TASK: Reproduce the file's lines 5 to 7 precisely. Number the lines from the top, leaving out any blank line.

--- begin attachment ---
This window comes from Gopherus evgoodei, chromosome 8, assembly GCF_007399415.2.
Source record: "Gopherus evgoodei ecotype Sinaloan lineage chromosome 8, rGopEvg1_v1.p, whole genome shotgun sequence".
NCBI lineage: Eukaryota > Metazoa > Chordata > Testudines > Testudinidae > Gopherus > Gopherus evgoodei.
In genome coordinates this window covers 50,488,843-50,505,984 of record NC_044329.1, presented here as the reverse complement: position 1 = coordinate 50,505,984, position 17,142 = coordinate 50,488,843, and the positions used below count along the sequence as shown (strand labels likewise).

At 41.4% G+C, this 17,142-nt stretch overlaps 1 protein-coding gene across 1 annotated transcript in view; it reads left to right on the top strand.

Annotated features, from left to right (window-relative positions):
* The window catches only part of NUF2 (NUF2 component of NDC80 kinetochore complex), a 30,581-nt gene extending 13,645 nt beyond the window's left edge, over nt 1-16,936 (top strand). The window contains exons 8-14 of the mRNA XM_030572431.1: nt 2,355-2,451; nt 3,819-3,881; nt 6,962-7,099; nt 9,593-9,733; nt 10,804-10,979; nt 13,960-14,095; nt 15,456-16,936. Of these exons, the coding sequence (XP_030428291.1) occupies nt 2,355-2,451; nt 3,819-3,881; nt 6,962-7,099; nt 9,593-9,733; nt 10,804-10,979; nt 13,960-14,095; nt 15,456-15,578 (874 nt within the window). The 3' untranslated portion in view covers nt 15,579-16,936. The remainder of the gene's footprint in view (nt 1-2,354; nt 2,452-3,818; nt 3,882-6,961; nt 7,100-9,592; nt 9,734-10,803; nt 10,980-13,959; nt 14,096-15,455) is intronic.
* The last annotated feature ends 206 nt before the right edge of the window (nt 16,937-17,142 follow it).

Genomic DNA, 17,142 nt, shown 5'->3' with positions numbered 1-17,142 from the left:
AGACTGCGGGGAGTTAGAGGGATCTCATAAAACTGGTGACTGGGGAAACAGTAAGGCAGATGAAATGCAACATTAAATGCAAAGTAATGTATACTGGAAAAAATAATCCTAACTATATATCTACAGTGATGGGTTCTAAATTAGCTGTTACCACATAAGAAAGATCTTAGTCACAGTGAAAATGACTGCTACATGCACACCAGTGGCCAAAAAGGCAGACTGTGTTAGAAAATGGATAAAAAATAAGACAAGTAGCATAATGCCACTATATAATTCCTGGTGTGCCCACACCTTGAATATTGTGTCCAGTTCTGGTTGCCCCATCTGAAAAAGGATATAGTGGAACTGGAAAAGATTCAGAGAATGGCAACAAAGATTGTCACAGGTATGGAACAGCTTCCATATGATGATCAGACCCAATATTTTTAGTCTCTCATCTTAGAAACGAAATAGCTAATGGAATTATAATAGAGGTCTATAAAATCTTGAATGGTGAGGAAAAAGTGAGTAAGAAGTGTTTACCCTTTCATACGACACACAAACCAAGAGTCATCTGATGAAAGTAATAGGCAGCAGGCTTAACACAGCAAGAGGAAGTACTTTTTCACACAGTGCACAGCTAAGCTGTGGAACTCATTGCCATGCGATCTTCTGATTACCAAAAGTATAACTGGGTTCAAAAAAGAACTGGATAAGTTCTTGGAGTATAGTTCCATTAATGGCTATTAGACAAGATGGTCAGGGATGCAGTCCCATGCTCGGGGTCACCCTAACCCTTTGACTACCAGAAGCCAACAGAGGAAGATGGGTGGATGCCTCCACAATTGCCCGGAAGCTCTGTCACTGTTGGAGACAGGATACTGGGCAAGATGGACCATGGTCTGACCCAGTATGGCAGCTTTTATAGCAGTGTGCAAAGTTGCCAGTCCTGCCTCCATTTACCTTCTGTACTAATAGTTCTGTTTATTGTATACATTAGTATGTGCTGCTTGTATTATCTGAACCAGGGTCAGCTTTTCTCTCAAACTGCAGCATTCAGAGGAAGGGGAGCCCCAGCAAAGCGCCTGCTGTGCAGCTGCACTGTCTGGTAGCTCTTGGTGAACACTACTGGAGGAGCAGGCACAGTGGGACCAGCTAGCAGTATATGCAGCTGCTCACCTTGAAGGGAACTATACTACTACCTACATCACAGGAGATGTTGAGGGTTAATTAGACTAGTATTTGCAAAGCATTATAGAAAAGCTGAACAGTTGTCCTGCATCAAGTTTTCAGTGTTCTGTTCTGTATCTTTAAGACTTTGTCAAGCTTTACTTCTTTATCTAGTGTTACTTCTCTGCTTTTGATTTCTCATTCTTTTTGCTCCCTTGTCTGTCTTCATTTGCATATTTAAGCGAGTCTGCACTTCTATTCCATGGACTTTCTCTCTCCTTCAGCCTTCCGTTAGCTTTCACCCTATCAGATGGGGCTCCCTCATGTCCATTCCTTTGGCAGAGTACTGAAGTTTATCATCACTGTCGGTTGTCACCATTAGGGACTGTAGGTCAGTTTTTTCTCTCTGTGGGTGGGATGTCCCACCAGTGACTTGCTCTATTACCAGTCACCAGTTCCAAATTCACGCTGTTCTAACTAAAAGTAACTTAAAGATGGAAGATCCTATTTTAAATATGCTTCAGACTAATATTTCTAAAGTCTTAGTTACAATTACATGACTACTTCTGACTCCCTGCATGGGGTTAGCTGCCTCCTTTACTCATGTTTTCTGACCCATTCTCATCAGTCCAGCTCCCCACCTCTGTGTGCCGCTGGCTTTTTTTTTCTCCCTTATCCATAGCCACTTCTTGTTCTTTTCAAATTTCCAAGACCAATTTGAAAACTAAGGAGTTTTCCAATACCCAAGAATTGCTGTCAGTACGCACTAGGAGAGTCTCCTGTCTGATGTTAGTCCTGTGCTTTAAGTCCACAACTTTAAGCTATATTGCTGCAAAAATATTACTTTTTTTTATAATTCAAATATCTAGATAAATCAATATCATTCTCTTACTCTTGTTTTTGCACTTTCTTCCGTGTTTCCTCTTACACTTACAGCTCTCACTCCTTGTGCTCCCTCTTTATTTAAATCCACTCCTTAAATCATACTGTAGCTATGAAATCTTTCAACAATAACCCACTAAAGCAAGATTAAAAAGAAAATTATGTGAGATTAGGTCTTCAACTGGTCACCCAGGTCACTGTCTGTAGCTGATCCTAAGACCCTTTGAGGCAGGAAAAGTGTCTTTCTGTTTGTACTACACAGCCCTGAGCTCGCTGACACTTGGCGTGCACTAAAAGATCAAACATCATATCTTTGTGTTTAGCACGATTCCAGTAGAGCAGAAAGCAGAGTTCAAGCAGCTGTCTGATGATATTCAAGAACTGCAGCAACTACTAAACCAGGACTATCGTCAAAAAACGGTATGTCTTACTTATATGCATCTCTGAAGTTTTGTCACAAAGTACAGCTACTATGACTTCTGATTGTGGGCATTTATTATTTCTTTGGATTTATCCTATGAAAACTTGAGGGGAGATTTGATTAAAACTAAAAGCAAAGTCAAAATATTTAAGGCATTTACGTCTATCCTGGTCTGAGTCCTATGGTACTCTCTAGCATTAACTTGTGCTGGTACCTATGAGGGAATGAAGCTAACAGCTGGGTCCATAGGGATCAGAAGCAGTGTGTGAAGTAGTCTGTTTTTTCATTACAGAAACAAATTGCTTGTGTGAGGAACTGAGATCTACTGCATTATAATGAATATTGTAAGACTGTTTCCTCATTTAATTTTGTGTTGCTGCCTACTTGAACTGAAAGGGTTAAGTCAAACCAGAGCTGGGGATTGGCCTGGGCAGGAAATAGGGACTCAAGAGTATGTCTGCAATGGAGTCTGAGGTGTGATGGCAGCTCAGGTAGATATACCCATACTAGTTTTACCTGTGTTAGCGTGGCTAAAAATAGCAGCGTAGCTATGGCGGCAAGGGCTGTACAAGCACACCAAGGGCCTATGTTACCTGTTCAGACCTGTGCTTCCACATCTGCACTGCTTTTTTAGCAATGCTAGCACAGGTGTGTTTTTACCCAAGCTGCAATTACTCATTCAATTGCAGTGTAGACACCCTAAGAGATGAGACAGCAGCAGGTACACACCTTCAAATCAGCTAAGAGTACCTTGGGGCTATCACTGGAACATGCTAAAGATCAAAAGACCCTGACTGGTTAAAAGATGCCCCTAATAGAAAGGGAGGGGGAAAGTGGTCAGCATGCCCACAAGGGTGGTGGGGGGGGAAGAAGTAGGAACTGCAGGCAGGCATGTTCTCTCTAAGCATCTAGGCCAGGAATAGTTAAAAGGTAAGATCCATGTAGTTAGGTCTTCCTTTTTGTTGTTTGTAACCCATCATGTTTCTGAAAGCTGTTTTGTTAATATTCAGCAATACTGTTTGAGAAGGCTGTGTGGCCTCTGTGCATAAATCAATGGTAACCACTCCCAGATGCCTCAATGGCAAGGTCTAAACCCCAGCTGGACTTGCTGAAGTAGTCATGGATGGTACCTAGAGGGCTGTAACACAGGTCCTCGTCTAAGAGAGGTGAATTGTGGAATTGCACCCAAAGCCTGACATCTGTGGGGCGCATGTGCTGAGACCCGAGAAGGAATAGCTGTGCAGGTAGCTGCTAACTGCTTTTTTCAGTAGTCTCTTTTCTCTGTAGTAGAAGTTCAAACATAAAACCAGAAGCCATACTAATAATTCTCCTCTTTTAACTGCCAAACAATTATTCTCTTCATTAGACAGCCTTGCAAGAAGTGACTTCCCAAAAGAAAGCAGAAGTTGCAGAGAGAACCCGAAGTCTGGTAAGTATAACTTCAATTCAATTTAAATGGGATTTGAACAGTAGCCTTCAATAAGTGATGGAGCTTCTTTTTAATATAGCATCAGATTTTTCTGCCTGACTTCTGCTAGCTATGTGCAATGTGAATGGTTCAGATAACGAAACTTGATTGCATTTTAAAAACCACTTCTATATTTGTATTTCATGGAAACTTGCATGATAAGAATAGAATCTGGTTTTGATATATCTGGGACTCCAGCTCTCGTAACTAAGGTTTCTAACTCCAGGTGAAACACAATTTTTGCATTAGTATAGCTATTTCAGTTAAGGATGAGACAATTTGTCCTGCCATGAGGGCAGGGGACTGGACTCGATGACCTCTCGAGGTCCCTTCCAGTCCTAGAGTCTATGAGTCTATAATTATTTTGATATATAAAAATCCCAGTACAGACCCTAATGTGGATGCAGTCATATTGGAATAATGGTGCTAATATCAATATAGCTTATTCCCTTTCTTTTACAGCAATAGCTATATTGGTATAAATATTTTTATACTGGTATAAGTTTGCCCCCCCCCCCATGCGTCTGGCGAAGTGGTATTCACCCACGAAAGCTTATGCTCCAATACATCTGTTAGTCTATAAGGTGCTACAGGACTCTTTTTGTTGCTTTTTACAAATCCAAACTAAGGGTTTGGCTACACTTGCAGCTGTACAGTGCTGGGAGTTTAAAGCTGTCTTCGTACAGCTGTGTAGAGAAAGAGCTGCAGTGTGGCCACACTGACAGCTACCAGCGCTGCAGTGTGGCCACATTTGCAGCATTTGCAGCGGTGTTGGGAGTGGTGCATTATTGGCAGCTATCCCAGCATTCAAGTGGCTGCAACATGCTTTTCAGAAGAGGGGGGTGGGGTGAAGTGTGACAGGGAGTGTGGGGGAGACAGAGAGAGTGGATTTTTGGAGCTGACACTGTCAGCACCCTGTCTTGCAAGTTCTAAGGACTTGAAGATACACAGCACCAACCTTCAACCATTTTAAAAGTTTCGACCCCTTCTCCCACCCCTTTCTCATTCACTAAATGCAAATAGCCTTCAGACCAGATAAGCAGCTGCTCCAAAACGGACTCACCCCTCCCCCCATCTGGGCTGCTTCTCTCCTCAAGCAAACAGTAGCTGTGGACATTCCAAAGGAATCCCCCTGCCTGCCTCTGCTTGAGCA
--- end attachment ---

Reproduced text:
At 41.4% G+C, this 17,142-nt stretch overlaps 1 protein-coding gene across 1 annotated transcript in view; it reads left to right on the top strand.

Annotated features, from left to right (window-relative positions):
* The window catches only part of NUF2 (NUF2 component of NDC80 kinetochore complex), a 30,581-nt gene extending 13,645 nt beyond the window's left edge, over nt 1-16,936 (top strand). The window contains exons 8-14 of the mRNA XM_030572431.1: nt 2,355-2,451; nt 3,819-3,881; nt 6,962-7,099; nt 9,593-9,733; nt 10,804-10,979; nt 13,960-14,095; nt 15,456-16,936. Of these exons, the coding sequence (XP_030428291.1) occupies nt 2,355-2,451; nt 3,819-3,881; nt 6,962-7,099; nt 9,593-9,733; nt 10,804-10,979; nt 13,960-14,095; nt 15,456-15,578 (874 nt within the window). The 3' untranslated portion in view covers nt 15,579-16,936. The remainder of the gene's footprint in view (nt 1-2,354; nt 2,452-3,818; nt 3,882-6,961; nt 7,100-9,592; nt 9,734-10,803; nt 10,980-13,959; nt 14,096-15,455) is intronic.